July 4 – 5, 2014

Festival for the Eno, drums, band, live music, North Carolina, crowd, summer, tents

Festival for the Eno [Image:]

Looking for fantastic music this Independence Day weekend? Check out the 35th Annual Festival for the Eno in Durham, North Carolina. With over 65 acts on four stages, there’s sure to be something that strikes your fancy. All proceeds of ticket sales go towards funding important conservation of the Eno River Basin. An assortment of local food trucks will be serving up some great bites, and the Sweetwater Beer Garden at the heart of the festival will be happy to pour you a local brew. Be sure to rent a kayak or canoe so you can spend some quality time paddling around on the festival’s namesake! Need a place to crash for the night? Using Pocket Ranger®’s Official Guide for North Carolina State Parks, you can easily rent a campsite or vacation cabin at Eno River State Park.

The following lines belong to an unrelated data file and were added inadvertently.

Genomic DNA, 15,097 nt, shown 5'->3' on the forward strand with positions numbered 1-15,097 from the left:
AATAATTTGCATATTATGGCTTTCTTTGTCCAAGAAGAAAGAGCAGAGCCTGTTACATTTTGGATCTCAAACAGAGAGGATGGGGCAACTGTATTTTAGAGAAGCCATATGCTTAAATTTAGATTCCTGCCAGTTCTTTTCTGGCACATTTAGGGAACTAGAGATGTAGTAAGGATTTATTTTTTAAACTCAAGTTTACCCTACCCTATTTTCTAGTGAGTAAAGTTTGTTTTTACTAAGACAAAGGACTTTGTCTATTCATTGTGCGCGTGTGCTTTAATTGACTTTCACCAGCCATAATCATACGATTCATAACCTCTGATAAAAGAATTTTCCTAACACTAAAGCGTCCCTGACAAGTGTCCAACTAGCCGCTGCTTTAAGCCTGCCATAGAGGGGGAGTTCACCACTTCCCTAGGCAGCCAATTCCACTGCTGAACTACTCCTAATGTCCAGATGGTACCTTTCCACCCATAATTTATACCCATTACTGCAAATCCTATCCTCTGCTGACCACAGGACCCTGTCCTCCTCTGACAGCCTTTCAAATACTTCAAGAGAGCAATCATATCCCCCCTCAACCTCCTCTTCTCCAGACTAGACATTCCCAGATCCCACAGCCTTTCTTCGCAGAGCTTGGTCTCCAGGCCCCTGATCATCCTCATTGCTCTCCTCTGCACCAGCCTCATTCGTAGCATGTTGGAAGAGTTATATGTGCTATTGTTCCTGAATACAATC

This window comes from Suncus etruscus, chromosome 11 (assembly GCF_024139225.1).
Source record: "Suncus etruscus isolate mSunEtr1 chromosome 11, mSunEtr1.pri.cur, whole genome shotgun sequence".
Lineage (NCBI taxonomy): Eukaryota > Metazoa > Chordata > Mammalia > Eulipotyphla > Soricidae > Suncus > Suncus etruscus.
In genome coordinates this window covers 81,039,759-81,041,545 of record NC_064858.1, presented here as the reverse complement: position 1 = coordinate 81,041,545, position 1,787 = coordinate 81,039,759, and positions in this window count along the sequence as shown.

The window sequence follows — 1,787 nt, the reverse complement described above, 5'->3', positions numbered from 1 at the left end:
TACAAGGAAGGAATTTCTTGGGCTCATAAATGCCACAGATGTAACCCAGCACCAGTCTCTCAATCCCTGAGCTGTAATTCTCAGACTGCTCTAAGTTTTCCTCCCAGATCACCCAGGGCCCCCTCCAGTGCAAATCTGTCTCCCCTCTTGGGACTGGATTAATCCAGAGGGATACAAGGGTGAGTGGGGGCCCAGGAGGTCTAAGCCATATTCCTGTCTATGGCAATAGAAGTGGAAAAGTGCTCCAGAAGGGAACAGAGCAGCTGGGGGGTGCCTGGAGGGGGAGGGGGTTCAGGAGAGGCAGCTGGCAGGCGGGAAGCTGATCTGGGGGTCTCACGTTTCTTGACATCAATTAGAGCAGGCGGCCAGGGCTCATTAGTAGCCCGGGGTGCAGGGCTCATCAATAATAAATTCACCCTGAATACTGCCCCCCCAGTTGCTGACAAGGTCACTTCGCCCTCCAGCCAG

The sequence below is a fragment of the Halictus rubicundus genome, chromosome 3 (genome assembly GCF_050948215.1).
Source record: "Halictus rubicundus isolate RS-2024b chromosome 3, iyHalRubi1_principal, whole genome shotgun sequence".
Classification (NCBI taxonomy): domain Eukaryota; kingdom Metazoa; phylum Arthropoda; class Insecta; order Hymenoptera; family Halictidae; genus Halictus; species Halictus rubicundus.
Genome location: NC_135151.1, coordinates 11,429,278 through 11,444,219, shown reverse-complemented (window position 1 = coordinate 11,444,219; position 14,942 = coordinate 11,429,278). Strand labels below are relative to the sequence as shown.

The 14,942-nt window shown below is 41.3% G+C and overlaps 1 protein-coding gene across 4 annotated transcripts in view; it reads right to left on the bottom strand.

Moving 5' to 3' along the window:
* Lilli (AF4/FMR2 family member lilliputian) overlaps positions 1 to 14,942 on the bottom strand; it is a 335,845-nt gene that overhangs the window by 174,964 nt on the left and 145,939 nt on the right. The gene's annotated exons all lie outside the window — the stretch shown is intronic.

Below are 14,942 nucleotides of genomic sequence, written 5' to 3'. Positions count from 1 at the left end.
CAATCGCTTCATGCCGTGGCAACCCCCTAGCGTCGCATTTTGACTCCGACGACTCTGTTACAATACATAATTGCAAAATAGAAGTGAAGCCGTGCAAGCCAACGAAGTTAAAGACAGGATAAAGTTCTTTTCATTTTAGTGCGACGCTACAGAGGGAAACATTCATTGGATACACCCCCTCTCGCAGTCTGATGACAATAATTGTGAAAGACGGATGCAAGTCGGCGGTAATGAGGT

World Championship of Catfishing & Independence Day Celebration
Pickwick Landing State Park, Tennessee
July 4 – 6, 2014

Catfish, World Championship, Tennessee, fishermen, summer

World Championship of Catfishing [Image:]

Catfish, fireworks, bluegrass, golf. What better way to celebrate Independence Day? Pickwick Landing State Park will present an excellent fireworks display over Pickwick Lake on July 4th. Spend the night at Pickwick Landing’s inn, so you can tee up at the golf course or lounge at the beach bright and early the next day.